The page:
Hepatitis C virus (HCV) chronically infects 2-3% of the global population, predisposing the patients to chronic liver diseases and liver cancer. To combat this major public health threat, a detailed understanding of the viral molecules will greatly facilitate vaccine and anti-viral drug design. The HCV envelope glycoproteins (Env), comprised of heterodimers of the E1 and E2 viral glycoproteins, are important for viral attachment and entry into host cells, and the assembly of infectious virus particles. The E1 and E2 glycoproteins are potential targets for pharmacological and immunological intervention. The goals of this application are to determine the high-resolution crystal structure of HCV envelope glycoproteins, and the functions of the glycoproteins at the amino acid level. The results will aid the rational design of anti-viral drugs and vaccines, and to understand the viral entry mechanism.
The specific aims are (i) to determine the high-resolution crystal structure of HCV E2 and E2:receptor complex; (ii) to study the roles of individual amino acid residues in protein functions by a shotgun mutagenesis approach; and (iii) to determine the high-resolution crystal structures of HCV E1 and E1E2 complex.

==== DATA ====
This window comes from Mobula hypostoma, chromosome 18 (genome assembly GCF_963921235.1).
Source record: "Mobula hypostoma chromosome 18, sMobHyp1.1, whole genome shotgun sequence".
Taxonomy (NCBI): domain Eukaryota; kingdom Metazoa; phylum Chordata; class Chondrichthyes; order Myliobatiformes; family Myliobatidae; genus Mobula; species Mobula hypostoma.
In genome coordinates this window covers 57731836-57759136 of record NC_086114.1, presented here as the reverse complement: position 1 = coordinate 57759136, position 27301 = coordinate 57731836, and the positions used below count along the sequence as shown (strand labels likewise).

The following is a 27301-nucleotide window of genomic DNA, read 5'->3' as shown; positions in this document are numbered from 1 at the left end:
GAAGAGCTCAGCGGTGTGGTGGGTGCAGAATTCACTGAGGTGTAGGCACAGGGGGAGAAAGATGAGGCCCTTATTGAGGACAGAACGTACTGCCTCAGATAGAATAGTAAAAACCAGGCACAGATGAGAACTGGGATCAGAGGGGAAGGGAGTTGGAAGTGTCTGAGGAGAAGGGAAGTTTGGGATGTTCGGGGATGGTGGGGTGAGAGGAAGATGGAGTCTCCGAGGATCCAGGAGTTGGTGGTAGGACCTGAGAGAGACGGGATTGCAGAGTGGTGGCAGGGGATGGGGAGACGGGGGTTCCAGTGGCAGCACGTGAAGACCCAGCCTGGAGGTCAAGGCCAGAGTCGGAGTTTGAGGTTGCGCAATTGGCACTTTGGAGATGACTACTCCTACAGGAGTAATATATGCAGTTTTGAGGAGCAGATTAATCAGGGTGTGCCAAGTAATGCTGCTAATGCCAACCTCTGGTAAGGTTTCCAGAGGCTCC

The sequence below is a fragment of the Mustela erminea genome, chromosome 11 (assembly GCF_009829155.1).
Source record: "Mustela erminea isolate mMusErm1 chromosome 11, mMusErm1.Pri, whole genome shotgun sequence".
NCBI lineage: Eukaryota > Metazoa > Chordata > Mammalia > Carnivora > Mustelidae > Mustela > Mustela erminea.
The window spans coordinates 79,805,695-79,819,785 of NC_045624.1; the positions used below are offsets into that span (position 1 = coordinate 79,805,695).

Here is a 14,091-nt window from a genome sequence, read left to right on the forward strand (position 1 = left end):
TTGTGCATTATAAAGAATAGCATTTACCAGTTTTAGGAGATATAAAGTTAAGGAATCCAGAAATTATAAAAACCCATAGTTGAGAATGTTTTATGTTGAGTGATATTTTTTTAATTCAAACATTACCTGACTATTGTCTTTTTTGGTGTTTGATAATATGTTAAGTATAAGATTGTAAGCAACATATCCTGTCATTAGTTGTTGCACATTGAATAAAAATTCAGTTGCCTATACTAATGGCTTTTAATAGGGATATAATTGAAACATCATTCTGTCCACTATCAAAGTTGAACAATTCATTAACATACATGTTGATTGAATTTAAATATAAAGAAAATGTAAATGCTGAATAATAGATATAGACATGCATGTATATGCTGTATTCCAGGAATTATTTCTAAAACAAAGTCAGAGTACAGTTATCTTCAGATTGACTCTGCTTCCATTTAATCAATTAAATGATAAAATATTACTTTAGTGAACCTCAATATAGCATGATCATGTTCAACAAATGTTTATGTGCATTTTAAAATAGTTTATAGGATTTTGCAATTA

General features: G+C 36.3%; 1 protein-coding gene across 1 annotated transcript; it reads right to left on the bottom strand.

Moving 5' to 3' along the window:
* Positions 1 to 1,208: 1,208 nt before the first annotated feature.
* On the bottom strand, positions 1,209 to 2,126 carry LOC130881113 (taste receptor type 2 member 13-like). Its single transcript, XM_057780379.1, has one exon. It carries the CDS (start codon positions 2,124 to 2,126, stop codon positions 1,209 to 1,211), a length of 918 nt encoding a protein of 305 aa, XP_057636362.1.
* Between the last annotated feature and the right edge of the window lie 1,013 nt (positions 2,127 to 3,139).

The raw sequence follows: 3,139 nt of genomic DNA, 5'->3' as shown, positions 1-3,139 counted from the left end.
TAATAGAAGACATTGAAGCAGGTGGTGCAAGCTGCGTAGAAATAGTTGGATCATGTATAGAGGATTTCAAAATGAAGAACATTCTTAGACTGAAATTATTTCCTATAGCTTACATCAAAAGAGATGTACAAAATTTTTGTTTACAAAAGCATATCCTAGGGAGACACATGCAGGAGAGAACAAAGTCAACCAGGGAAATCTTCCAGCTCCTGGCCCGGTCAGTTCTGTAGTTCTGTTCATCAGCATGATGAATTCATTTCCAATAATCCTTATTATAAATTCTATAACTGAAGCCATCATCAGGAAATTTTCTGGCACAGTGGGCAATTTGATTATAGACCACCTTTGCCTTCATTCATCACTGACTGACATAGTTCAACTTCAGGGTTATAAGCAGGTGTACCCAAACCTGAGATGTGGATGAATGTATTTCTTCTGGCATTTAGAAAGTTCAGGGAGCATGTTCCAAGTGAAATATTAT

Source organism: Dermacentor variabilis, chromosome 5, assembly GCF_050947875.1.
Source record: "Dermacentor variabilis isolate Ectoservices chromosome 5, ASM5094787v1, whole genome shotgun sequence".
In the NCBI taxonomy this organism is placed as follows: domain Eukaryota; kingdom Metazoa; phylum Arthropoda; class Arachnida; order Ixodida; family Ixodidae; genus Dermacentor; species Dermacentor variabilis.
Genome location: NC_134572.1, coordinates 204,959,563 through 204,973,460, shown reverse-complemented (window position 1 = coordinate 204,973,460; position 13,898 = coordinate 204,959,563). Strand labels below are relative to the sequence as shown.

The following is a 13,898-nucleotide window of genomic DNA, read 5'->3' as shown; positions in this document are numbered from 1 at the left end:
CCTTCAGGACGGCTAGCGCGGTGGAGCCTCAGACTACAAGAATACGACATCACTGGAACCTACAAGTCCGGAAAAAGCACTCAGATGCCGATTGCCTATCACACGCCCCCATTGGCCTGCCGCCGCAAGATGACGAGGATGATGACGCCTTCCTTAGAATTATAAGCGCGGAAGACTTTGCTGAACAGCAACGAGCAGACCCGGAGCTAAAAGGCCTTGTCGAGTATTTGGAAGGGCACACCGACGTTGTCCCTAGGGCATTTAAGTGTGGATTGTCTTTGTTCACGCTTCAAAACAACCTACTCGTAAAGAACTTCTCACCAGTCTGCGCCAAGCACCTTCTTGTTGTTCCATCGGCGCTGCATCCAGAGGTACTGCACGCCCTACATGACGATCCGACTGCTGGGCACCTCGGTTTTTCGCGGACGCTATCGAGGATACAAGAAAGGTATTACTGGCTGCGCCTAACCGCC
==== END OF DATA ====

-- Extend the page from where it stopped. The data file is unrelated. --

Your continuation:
Public Health Relevance

Determination of the high resolution structures of the envelope glycoproteins E1 and E2 of hepatitis C virus (HCV) will provide extremely valuable information for understanding HCV biology, for structure-based drug and vaccine design against this human pathogen. A lack of highly pure and natively folded viral glycoproteins that will form high quality protein crystals has been a roadblock for this scientific endeavor. We had recently overcome this roadblock in crystallizing HCV E2 core domain and solving its X-ray structure, thus enabling this project and the field to investigate the structure and function of HCV envelope glycoproteins in unprecedented detail.

National Institute of Health (NIH)
National Institute of Allergy and Infectious Diseases (NIAID)
Research Project (R01)
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Virology - A Study Section (VIRA)
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Koshy, Rajen
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Scripps Research Institute
La Jolla
United States
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